Bold, direct and visually striking, Pop Artist Ed Ruscha’s work blurs the boundaries of 'high-art' with bold text, slogans and imagery that's heavily inspired by American landscapes and motifs. We offer free and confidential valuations and market advice on any Ruscha print, with zero obligation to sell. If you're looking to buy or sell original prints and editions, browse the artist's portfolio and enquire today.
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Combining text, colour, and image to unique effect, Ed Ruscha’s artworks often engage with the American landscape. Saturated with the ironies of US consumer culture, the artist’s work recreates a variety of bold, hard-edged, and resolutely ‘all American’ iconographies, repurposing them as a means for social comment.
Born in Omaha, Nebraska, in America’s mid-West, Ruscha showed an interest in art from an early age, collecting stamps and coins for their bold, graphic composition.
At 18, Ruscha and a friend embarked on a road trip, eventually ending up in Los Angeles. Establishing himself in the Californian city, Ruscha enrolled at Chouinard Art Institute, where he studied under American installation artist Robert W. Irwin, and Abstract Expressionist painter, Emerson Woelffer. Upon graduation, Ruscha started work as a layout artist in the art department of a Los Angeles advertising agency.
A rare exception in art history, Ruscha’s early works were very well received and allowed the artist’s career to take off rapidly. In 1962, a number of Ruscha’s text-based works, which drew heavily from his background in advertising, were chosen by collector Walter Hopps for the ‘New Painting Of Common Objects’ exhibition at California’s Pasadena Art Museum. At the exhibition, Ruscha displayed works like his OOF (1962) alongside those of Roy Lichtenstein and Andy Warhol and became the youngest artist to be associated with the nascent Pop Art scene. This exhibition cemented Ruscha’s status as one of America’s most ground-breaking artists.
In 1963, Ruscha created his beloved artist book, Twentysix Gasoline Stations. Having moved to Los Angeles, Ruscha would often visit his parents in his native Oklahoma City, making the almost 1,400-mile-long journey alone in his car. Along the way, the service stations that punctuated Ruscha’s journey stood out to him for their minimal, streamlined architecture. The geometric apartment buildings of Los Angeles were next to catch Ruscha’s attention. In 1965, he published a collection of photographs depicting these blocky architectural forms, entitled Some Los Angeles Apartments.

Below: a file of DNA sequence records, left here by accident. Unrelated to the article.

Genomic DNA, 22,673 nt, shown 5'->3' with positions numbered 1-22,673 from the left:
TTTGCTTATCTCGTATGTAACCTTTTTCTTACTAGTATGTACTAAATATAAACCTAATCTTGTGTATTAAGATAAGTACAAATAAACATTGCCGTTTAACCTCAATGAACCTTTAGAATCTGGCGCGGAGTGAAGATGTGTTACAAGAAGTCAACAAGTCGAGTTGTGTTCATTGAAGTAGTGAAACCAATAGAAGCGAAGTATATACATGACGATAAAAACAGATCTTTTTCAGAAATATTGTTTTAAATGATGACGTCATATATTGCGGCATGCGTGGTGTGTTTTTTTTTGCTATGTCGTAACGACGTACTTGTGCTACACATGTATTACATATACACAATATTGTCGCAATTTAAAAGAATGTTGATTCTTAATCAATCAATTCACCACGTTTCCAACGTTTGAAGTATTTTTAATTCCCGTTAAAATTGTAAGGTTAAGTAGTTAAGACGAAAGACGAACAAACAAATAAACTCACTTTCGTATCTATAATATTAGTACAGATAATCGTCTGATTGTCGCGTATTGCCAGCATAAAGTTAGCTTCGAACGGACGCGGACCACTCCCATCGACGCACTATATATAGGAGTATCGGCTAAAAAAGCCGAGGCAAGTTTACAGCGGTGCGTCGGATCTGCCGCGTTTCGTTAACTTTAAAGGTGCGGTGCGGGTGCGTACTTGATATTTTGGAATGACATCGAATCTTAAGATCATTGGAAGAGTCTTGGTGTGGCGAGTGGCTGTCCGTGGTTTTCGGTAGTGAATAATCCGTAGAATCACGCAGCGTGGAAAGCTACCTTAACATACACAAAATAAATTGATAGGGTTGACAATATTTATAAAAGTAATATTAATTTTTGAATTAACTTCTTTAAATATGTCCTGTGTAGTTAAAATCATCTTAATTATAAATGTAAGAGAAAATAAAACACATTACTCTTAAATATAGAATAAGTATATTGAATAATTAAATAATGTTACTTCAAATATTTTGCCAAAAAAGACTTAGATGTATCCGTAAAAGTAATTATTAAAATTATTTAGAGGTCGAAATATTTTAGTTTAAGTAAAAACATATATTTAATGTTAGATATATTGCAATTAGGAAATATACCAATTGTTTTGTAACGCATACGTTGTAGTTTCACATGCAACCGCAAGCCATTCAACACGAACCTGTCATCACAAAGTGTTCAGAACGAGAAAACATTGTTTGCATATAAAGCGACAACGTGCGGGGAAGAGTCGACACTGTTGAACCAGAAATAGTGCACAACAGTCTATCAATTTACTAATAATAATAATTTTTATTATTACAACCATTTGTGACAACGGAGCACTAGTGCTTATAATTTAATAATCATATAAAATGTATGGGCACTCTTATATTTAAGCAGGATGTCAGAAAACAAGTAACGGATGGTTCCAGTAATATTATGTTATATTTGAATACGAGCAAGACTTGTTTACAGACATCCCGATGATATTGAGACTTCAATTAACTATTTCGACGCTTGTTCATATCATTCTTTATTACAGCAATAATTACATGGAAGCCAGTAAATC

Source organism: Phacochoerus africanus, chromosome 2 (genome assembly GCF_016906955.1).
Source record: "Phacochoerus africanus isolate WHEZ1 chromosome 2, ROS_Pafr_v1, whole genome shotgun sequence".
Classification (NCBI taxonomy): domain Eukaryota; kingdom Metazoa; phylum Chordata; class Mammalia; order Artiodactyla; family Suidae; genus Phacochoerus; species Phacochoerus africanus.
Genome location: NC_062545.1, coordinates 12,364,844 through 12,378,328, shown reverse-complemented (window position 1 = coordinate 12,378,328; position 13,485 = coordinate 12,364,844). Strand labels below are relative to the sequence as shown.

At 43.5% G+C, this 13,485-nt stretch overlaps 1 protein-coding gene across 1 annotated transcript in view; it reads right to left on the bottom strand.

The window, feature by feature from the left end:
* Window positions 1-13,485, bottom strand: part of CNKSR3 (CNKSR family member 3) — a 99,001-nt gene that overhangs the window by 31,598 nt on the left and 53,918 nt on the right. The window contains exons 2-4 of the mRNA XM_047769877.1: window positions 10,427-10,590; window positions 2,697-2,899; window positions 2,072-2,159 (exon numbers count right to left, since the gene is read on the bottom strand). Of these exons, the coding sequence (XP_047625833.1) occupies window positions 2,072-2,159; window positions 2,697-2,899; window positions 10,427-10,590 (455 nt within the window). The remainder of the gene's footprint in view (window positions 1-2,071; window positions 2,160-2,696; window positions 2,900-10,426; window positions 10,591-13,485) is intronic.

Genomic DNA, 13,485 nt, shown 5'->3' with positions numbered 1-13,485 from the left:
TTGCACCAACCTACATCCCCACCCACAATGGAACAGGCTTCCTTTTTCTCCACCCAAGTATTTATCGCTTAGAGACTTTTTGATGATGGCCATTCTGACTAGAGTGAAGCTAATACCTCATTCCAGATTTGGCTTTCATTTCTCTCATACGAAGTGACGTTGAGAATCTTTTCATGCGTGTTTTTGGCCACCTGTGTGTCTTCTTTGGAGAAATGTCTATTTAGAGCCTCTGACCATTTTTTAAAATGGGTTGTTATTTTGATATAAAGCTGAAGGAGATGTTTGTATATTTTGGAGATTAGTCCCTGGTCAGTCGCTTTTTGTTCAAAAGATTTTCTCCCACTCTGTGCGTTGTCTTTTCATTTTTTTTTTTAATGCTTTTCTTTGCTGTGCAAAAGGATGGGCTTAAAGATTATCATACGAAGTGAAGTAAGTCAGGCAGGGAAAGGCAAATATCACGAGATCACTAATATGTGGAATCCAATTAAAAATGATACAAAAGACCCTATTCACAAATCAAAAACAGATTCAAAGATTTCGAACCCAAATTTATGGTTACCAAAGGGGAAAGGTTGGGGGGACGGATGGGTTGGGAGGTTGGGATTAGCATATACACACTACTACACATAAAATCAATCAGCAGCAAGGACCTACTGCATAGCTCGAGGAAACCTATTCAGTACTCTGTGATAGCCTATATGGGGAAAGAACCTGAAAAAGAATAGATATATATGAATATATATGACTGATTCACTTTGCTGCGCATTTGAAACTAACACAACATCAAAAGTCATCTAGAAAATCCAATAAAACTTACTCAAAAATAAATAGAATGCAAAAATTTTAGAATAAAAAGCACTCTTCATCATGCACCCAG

Fascinated with the reproducibility of prefabricated American architecture, Ruscha began to paint some of his photographs. He went on to produce works such as the perspective-bending Standard Station (1966), which has since become a widely recognised symbol of contemporary American visual culture and the ultimate Ed Ruscha artwork. Since then, Ruscha reworked and reproduced many times that particular gas station, located on the outskirts of Amarillo, Texas, as in his 1969 screen print, Double Standard.
Image © Christie's / Hurting The Word Radio 2 © Ed Ruscha 1964
In November of 2019, Hurting The Word Radio No. 2 (1964) became the most expensive work of art by ex-commercial artist and foremost proponent of the American Pop Art movement, Ed Ruscha (pronounced roo-shay).
It realised an astonishing US$52.4 million at Christie’s New York, an early example of Rusha’s text-based paintings, the record-breaking piece sets the word ‘RADIO’ against a bright blue background. Despite its concern with bold, simple text, the piece’s rendering of this word is far from simple; ‘hurting’ it with a pair of vices, Ruscha constricts and twists the text, providing his own unique take on the visually arresting iconographies of American consumer capitalism in the process.
Image © Christie's / Smash © Ed Ruscha 1963
In November 2014, a 1963 work by onetime commercial artist and foremost member of the US Pop Art movement, Ed Ruscha, broke a record. Entitled Smash, the artwork realised US$30,405,000 at Christie’s auction house in New York, becoming the 2nd most expensive Ruscha piece of all time. An early example of the artist’s text paintings, it is emblazoned with the words ‘SMASH’, and references the bold, typographic basis of American commercial advertising of the 1950s and 60s. In doing so, it is imbued with Ruscha’s own origins as a member of the art department at a major Los Angeles advertising agency.
Image © Christie's / Annie © Ed Ruscha 1966
Annie is one of American Pop Artist Ed Ruscha’s most iconic works. On the 10th July 2020 it realised an enormous US$22,975,000 at auction at Christie’s New York, making it Ruscha’s 3rd most expensive work to-date. Annie showcases the painterly origins of another of Ruscha’s later works, Annie, Poured From Maple Syrup (1966), a mixed-media piece that once graced the walls of the Norton Simon museum in Ruscha’s adoptive home of California. An early work – and turning point – in Ruscha’s œuvre, Annie recreates the logo of American comic strip, Annie (1962). According the simple text a monumental stature, the work measures nearly six feet in height.
Cold Beer Beautiful Girls © Ed Ruscha 1993